POA slower than molasses

Discussion in 'Technical Corner' started by paflyer, Dec 29, 2017.

  1. Everskyward

    Everskyward Administrator Management Council Member

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    Pretty sure molasses gets faster when you heat it up...
     
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  2. denverpilot

    denverpilot Taxi to Parking

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    Is there an official slump rate for molasses? :)
     
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  3. Matthew

    Matthew Touchdown! Greaser!

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    OK - turned on the Mac, fired up Chrome and Safari, everything is working again. I know I powered down and restarted several times last night, so I don't know when the Interweb Fairy showed up to fix things.
     
  4. Clark1961

    Clark1961 Touchdown! Greaser!

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    It was all illusion...
     
  5. Matthew

    Matthew Touchdown! Greaser!

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    Yeah, welcome to my life.
     
  6. denverpilot

    denverpilot Taxi to Parking

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    Probably a bad negative DNS cache on the Mac after it didn’t get a reply from something, judging by how it stuck to the Mac like that.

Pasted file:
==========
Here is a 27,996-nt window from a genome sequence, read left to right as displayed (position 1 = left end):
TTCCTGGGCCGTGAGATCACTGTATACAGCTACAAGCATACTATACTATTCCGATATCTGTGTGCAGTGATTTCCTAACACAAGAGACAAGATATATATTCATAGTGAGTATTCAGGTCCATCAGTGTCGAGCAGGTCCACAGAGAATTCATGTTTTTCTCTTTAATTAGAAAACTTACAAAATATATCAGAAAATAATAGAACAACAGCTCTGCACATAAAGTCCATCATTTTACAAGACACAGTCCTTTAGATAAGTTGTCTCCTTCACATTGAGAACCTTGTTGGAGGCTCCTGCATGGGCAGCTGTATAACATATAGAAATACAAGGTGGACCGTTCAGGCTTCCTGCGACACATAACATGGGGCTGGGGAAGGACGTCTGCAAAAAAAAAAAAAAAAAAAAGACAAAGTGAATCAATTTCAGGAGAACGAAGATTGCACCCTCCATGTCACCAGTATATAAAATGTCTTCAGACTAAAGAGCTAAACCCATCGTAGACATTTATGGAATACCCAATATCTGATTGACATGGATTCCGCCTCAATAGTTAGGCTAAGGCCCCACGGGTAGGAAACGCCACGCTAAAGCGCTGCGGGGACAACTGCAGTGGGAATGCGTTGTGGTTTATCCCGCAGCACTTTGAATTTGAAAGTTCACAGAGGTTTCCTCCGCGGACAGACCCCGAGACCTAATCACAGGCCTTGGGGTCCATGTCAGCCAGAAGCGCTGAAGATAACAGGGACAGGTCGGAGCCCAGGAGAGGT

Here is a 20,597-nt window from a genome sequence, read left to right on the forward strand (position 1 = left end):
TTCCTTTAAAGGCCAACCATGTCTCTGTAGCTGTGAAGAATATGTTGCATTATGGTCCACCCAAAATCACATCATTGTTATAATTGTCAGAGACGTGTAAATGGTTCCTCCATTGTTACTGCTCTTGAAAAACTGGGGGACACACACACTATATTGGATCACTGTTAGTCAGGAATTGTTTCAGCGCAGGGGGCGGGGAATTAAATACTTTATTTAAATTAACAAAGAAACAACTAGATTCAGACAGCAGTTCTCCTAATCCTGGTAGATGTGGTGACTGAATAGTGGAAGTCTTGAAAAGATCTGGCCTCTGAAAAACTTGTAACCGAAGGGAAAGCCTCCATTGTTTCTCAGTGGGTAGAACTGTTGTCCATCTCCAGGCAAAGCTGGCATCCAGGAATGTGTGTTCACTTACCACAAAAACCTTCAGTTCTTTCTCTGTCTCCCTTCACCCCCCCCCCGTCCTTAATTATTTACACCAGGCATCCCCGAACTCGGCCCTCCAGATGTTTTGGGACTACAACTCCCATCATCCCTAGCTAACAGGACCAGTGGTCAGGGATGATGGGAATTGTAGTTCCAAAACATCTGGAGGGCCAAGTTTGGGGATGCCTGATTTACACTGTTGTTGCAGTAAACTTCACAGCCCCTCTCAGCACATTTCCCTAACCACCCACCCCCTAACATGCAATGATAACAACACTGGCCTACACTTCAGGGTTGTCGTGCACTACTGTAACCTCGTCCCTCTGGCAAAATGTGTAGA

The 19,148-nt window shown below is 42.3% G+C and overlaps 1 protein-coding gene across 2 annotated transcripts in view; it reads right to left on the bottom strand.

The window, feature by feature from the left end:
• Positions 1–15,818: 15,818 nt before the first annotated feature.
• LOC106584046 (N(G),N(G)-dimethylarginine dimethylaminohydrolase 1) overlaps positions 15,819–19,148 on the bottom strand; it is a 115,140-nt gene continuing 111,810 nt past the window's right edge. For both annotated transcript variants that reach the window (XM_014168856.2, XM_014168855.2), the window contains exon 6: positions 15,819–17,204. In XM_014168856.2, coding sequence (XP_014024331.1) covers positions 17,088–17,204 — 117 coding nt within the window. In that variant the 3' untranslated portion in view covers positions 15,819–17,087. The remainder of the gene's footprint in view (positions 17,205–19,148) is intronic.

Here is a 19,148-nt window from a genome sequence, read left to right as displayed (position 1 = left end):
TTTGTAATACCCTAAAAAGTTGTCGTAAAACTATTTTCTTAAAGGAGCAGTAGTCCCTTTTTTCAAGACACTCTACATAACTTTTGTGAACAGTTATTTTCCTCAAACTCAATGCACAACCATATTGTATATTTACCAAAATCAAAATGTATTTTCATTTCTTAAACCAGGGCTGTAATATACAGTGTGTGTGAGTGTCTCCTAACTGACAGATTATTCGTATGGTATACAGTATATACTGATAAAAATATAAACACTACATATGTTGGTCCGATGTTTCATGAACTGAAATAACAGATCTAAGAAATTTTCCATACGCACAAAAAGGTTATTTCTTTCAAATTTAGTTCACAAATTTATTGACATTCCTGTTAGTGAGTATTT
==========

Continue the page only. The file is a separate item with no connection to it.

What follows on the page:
Could have also been something stupid like the Mac trying to route to an IPv6 address with bad routes while the majority of us are on IPv4, but I’d have to go look and see if PoA publishes an IPv6 address from AWS where I believe it lives.

    Look up “clear Mac DNS cache” with Google and do that command line procedure they detail in the top result if it happens again, and see if it stops immediately.

    Also have seen two Macs go completely out to lunch on IP routing even with firewalls turned off and on and network adapters hard reset recently, at the office. Happens a while after the High Sierra upgrade and only a complete reboot was found to clear it.

    Both machines using Apple’s crappy Ethernet dongle at least part time but switching to WiFi didn’t help. ARP table and routing table looked absolutely normal. Best guess is a kernel bug in the Ethernet single driver locking up the networking stack, or locking kernel memory for DMA and not releasing it, but no hints in the logs.

    Sad to see Apple screwing up the rock solid underlying original BSD networking stack that can even smoke Linux in raw performance usually. (Netflix can’t run Linux on their streaming servers, the Linux network stack won’t stay stable. BSD to the rescue, as always. But Apple has hacked the hell out of their BSD original roots and it’s really not the same stack anymore.)
     
    Last edited: Jan 4, 2018
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  7. Matthew

    Matthew Touchdown! Greaser!

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    Thanks. My next step was to start messing with the DNS cache. But whatever happened overnight fixed it. I do have the lastest OS update, High Sierra(?).
     
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